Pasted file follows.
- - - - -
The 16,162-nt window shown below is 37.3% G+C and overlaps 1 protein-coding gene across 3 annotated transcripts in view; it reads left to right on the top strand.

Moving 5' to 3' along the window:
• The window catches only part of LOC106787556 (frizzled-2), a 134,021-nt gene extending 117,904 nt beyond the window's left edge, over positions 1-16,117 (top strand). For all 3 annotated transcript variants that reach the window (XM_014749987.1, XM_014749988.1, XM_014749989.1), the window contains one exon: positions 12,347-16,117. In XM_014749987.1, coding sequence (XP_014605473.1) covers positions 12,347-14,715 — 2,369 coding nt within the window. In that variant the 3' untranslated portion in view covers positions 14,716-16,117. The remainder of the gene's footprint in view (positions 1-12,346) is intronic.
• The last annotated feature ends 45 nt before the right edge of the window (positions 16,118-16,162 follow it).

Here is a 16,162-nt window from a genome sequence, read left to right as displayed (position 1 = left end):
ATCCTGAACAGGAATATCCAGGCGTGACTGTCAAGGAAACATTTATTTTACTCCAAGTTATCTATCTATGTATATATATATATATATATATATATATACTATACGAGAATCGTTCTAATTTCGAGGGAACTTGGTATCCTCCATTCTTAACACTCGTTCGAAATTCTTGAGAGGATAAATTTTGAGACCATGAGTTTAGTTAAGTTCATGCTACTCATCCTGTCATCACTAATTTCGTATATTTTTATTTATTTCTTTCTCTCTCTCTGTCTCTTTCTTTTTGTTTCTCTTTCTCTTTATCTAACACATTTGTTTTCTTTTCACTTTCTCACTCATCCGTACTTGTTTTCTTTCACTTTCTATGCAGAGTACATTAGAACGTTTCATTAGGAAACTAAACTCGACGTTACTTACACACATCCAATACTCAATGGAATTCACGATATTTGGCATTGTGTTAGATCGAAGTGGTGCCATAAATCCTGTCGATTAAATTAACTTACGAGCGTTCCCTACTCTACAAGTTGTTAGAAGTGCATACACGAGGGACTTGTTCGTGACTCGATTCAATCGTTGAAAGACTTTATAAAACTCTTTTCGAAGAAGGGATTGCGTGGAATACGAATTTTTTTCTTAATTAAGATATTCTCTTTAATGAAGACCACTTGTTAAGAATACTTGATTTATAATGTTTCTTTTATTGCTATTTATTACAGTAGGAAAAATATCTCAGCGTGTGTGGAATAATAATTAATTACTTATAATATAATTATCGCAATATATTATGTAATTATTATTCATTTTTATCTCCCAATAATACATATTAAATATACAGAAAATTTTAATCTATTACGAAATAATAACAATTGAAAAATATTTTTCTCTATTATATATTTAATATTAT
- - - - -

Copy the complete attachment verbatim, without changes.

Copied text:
The 16,162-nt window shown below is 37.3% G+C and overlaps 1 protein-coding gene across 3 annotated transcripts in view; it reads left to right on the top strand.

Moving 5' to 3' along the window:
• The window catches only part of LOC106787556 (frizzled-2), a 134,021-nt gene extending 117,904 nt beyond the window's left edge, over positions 1-16,117 (top strand). For all 3 annotated transcript variants that reach the window (XM_014749987.1, XM_014749988.1, XM_014749989.1), the window contains one exon: positions 12,347-16,117. In XM_014749987.1, coding sequence (XP_014605473.1) covers positions 12,347-14,715 — 2,369 coding nt within the window. In that variant the 3' untranslated portion in view covers positions 14,716-16,117. The remainder of the gene's footprint in view (positions 1-12,346) is intronic.
• The last annotated feature ends 45 nt before the right edge of the window (positions 16,118-16,162 follow it).

Here is a 16,162-nt window from a genome sequence, read left to right as displayed (position 1 = left end):
ATCCTGAACAGGAATATCCAGGCGTGACTGTCAAGGAAACATTTATTTTACTCCAAGTTATCTATCTATGTATATATATATATATATATATATATATACTATACGAGAATCGTTCTAATTTCGAGGGAACTTGGTATCCTCCATTCTTAACACTCGTTCGAAATTCTTGAGAGGATAAATTTTGAGACCATGAGTTTAGTTAAGTTCATGCTACTCATCCTGTCATCACTAATTTCGTATATTTTTATTTATTTCTTTCTCTCTCTCTGTCTCTTTCTTTTTGTTTCTCTTTCTCTTTATCTAACACATTTGTTTTCTTTTCACTTTCTCACTCATCCGTACTTGTTTTCTTTCACTTTCTATGCAGAGTACATTAGAACGTTTCATTAGGAAACTAAACTCGACGTTACTTACACACATCCAATACTCAATGGAATTCACGATATTTGGCATTGTGTTAGATCGAAGTGGTGCCATAAATCCTGTCGATTAAATTAACTTACGAGCGTTCCCTACTCTACAAGTTGTTAGAAGTGCATACACGAGGGACTTGTTCGTGACTCGATTCAATCGTTGAAAGACTTTATAAAACTCTTTTCGAAGAAGGGATTGCGTGGAATACGAATTTTTTTCTTAATTAAGATATTCTCTTTAATGAAGACCACTTGTTAAGAATACTTGATTTATAATGTTTCTTTTATTGCTATTTATTACAGTAGGAAAAATATCTCAGCGTGTGTGGAATAATAATTAATTACTTATAATATAATTATCGCAATATATTATGTAATTATTATTCATTTTTATCTCCCAATAATACATATTAAATATACAGAAAATTTTAATCTATTACGAAATAATAACAATTGAAAAATATTTTTCTCTATTATATATTTAATATTAT